In our continuing coverage of all things mystic, spooky, and supernatural, we wanted to share a finding from our all-star researcher Marilyn Terrell. She uncovered a list of international libraries where spooks can be found in between the stacks.
Morelia Public Library, Michoacán, Mexico. Library staff say that a “nun in blue” has haunted the 16th-century premises for many years. Director Rigoberto Cornejo said in Monterrey’s El Norte newspaper, “When I leave the building, I feel the sensation of someone following me. In fact, I can even hear the footsteps.”
State Library of Victoria, Melbourne, Australia. This massive structure dates from 1856 and hosts many specters. The ghost of a female librarian named Grace keeps an eye on the children’s books in the Arts Collection, and a mustachioed gentleman protects the music stacks and piano. Poltergeist phenomena have been reported in the newspaper room. Glowing balls of light appear on the stairs. Security guards witness many of these antics after the library is closed.
Rammerscales House, Lockerbie, Scotland. The library of this 18th-century stately home is haunted by its former owner, James Mounsey. A teacher and students that lived there during World War II were so frightened of the ghost that they preferred to sleep in the stables.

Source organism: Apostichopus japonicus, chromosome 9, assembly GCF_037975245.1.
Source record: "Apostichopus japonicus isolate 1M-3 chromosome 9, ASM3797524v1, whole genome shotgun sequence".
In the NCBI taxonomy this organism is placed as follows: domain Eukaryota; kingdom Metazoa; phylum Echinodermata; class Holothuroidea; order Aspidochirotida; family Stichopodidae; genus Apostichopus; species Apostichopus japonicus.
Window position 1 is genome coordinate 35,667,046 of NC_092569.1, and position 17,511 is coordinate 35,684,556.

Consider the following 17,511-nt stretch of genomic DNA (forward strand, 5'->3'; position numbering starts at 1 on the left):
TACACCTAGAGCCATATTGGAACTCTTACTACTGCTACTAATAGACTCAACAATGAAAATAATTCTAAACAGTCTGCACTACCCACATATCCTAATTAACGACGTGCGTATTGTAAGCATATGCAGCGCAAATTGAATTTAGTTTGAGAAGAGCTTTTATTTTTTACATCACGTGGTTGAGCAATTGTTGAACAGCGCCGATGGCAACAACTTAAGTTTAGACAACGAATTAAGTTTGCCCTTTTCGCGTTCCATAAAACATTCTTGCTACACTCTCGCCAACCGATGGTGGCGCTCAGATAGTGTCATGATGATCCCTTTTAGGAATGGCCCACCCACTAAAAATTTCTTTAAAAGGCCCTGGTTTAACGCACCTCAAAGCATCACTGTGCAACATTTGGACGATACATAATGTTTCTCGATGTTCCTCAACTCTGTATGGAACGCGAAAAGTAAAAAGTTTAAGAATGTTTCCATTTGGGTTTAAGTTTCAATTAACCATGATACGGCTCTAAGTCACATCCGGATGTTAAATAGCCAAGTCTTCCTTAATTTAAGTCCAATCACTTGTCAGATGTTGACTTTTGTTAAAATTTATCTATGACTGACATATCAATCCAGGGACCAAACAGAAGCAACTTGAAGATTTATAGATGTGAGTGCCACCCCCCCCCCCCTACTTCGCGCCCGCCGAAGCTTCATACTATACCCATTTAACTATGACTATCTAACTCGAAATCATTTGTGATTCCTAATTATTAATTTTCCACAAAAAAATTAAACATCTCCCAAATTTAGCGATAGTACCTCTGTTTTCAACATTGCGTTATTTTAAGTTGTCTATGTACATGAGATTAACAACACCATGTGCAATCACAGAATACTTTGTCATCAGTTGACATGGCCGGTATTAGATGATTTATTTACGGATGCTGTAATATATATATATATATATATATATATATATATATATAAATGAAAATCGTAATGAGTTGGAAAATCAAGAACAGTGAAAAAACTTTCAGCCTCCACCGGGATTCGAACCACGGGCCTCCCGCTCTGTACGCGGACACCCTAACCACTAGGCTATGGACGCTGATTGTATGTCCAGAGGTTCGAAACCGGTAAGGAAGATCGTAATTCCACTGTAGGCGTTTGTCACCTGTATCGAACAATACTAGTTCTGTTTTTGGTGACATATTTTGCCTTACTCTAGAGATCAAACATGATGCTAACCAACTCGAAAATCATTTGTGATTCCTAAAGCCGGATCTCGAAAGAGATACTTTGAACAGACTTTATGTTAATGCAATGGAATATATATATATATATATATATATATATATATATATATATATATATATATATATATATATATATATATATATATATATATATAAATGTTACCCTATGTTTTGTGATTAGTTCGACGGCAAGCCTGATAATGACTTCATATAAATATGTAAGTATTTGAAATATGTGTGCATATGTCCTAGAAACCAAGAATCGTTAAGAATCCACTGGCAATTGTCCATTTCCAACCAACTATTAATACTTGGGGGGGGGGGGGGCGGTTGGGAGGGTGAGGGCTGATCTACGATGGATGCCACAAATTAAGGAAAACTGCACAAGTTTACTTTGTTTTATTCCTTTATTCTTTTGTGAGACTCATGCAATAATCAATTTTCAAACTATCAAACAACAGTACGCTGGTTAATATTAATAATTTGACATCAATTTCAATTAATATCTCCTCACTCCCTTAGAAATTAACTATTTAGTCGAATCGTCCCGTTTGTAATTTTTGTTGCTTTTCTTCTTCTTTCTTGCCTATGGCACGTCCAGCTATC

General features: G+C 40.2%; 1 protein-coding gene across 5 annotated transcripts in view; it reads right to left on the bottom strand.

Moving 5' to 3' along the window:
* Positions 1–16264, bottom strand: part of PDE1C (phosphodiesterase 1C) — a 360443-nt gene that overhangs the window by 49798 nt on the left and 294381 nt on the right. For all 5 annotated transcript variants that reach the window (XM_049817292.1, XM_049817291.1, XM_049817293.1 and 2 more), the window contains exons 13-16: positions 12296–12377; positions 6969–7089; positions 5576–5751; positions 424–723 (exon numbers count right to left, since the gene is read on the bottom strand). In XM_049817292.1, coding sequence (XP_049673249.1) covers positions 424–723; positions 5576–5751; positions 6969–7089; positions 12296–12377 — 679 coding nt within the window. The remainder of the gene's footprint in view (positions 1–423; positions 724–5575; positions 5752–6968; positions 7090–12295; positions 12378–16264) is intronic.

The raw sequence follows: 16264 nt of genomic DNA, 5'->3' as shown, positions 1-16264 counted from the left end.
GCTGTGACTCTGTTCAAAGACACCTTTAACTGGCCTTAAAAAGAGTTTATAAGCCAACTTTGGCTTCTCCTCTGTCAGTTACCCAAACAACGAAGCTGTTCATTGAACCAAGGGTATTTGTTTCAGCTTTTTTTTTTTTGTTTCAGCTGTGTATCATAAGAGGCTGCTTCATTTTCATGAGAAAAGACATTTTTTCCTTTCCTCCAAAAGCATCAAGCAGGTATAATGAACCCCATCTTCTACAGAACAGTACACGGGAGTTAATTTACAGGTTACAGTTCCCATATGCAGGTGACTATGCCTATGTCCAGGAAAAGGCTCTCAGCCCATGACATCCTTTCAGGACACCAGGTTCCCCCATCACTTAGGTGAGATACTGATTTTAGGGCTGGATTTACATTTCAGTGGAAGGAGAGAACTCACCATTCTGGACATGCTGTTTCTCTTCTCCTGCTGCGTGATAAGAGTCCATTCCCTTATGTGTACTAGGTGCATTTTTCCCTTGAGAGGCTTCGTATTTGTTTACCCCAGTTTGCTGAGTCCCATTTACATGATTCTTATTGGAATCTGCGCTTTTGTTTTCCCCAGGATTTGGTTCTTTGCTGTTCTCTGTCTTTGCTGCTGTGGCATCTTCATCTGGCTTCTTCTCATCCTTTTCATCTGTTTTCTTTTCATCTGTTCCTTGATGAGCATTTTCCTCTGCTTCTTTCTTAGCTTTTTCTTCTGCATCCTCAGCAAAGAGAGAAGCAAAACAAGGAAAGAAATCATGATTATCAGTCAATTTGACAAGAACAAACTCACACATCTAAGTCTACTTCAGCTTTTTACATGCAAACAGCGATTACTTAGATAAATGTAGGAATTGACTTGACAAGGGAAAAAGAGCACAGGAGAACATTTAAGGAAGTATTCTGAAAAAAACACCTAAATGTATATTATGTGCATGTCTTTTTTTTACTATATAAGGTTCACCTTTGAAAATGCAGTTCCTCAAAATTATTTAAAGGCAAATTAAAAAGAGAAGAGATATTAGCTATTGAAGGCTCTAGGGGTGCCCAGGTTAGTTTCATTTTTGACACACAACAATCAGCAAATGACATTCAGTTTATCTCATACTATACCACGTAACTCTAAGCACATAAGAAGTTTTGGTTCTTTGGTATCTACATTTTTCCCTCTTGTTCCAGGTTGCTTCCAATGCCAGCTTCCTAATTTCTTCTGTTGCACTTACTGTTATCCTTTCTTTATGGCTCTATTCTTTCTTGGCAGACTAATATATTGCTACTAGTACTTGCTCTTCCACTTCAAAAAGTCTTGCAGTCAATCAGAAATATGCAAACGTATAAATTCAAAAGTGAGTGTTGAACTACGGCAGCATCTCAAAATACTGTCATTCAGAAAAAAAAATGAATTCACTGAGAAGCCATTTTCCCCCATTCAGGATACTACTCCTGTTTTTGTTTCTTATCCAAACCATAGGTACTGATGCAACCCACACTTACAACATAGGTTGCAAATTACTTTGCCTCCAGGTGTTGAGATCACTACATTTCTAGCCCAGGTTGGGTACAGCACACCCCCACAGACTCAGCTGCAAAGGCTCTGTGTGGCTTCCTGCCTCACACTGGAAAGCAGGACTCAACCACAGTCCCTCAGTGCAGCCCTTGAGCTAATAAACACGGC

Felbrigg Hall, Norfolk, England. William Windham III, an 18th-century scholar, haunts the library at this old estate. David Muffon was in charge of putting the estate in order after it was acquired by the National Trust. In November 1972, he was working at a desk in the library when he noticed a “gentleman sitting in the armchair by the fireplace reading books. It was so natural I thought nothing about it. . . . After about 15 seconds he put the book down beside him on the table and faded away.” Muffon asked the old family butler if the house had any ghosts and was told, “Oh yes, there’s the ghost of William Windham who sits on the armchair on the far side of the fireplace.” For many years the butler had set out books, specifically those given to Windham by Samuel Johnson, on the table for the ghost to read.
Apparently ghouls like libraries because they can catch up on their reading—one does imagine that scaring people can get a bit dull from time to time. Check out the Britannica blog for more spooky libraries—and thanks to George Eberhart for compiling the list!
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